2.1 The application relates to the field of database queries, and more specifically to the suggestion of additional database query terms to a user.

2.2 According to the technical background as described in paragraphs [0003] and [0004] of the application, operations such as contact centres may generate large databases of records containing text translated from audio data. For example, a contact centre may record each call initiated or received by the contact centre for later analysis. Typically, these recordings are translated from audio data to text data for storage and retrieval as records in a database.

Database queries are used to access sets of records from the database, based on one or more query terms within the database queries. Commonly, a user enters a plurality of query terms into a user interface for the database system. For complex queries containing a large number of terms, this task may be complicated and difficult. Also, users unfamiliar with the contents of

the database may enter a query term without realising that the use of other related query terms may improve the quality and quantity of the set of records retrieved from the database.

2.3 The invention concerns the autocompletion of an incomplete query term after a first search term has been entered. According to paragraph [0028] of the application, the prior-art systems do not consider the relevance of the suggested terms to the current search. By determining their relevance, the invention provides the user with the most relevant suggestions, while avoiding irrelevant query terms.

To this end, the invention proposes to automatically provide a plurality of additional database query terms to a user. In order to define the user query, a first query term (for example "credit"; see description, paragraphs [0036] and [0044]-[0045]) and after that a plurality of characters (for example, "car") are received from a user (see Figure 5 of the application). These characters represent a possibly incomplete further part of a query. The query term is used to retrieve text records from a database, where the text was translated from audio data. For example, the records might contain text corresponding to telephone calls. The plurality of characters are used to determine a plurality of additional query terms (including for example the term "credit card") "in any of a very wide variety of methods" (see description, paragraphs [0039]-[0041]). The relevance of each of the additional query terms to the received query term is then determined by processing the text records retrieved from the database. The relevance may be determined using "any of a very wide variety of methods" (see description, paragraphs [0042]-[0045]). Finally, the additional query terms are displayed to the user in order of their determined relevance (see Figure 5 of the application).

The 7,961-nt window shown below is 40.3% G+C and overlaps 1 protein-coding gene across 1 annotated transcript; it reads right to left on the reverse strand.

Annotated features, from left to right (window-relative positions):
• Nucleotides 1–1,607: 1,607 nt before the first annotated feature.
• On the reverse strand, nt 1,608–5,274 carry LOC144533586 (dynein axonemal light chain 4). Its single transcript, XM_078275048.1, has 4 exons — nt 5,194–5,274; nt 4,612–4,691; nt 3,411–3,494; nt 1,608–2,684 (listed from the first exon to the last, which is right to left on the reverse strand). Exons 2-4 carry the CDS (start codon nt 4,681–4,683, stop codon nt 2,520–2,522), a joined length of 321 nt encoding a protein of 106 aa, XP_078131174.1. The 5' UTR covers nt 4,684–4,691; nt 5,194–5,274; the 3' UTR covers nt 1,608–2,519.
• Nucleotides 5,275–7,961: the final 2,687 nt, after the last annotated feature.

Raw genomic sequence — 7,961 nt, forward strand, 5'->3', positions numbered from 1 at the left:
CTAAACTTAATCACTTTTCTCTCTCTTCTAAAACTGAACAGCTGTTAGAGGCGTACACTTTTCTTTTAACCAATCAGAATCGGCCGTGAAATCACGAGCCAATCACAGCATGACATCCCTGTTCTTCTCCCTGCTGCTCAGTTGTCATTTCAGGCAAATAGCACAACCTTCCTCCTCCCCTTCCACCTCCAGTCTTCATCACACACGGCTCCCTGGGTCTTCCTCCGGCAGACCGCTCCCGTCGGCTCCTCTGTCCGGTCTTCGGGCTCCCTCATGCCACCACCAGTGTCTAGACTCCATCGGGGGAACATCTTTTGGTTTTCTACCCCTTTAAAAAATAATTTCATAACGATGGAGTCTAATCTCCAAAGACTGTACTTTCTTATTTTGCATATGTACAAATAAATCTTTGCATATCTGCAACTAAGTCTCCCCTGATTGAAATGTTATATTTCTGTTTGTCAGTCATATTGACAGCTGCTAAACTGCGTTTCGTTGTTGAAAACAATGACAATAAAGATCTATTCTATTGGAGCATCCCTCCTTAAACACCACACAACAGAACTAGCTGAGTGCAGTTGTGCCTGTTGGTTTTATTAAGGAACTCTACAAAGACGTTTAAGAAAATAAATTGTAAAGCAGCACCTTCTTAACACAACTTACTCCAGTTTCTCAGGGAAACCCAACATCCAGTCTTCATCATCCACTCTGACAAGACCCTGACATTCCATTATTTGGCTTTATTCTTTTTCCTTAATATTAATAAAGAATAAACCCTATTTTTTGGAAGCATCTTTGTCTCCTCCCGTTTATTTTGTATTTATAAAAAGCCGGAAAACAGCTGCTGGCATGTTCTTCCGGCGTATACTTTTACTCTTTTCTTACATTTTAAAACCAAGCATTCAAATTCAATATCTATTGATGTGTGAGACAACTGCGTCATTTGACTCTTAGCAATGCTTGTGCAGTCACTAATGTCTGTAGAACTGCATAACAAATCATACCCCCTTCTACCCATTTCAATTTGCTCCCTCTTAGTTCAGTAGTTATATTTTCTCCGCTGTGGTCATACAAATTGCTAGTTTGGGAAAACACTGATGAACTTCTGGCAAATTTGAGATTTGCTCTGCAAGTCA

3. Added subject-matter - Article 123(2) EPC

The Board agrees with the appellant that the subject-matter of the claims meets the requirements of Article 123(2) EPC (see the communication accompanying the summons issued by the Board).

4. Inventive step - Articles 52(1) and 56 EPC

4.1 The Examining Division refused claims 1 and 7 for lack of inventive step over document D2. In the view of the Examining Division, D2 disclosed all features of the method of claim 7 except for the following feature:

"the records comprise text translated from audio".

The Examining Division argued that the origin of the data was not a technical feature and was not the result of technical considerations. Since no technical reasons for the particular choice of text were apparent, the Examining Division assumed that the choice was due to a non-technical requirement, which could be legitimately added to the technical problem as a constraint. In view of this constraint, the method of claim 7 lacked inventive step. The same applied, mutatis mutandis, to the subject-matter of claim 1.

4.2 The closest prior art D2 discloses an autocompletion method for a text retrieval system where the user enters query terms (words or word beginnings) in a user interface (see D2, section "1. Introduction" and Figure 1).

For example, the user might enter the string "conference sig" as input. The method of D2 would then suggest possible completions for the last query term "sig" which would lead to "good hits" in combination with the first query term "conference".

4.3 Consequently, the closest prior art D2 discloses a method for automatically providing a plurality of additional database query terms to a user.

4.4 In the Board's opinion, D2 teaches inter alia the following: when the user types in characters, a search is performed using the characters. For example, when a first query term "conference" is typed, the method of D2 searches the database for records containing this query term. A search is done for every letter typed. This is explained in D2, section "1. Introduction", on page 364, right column, second full paragraph (emphasis added by the Board):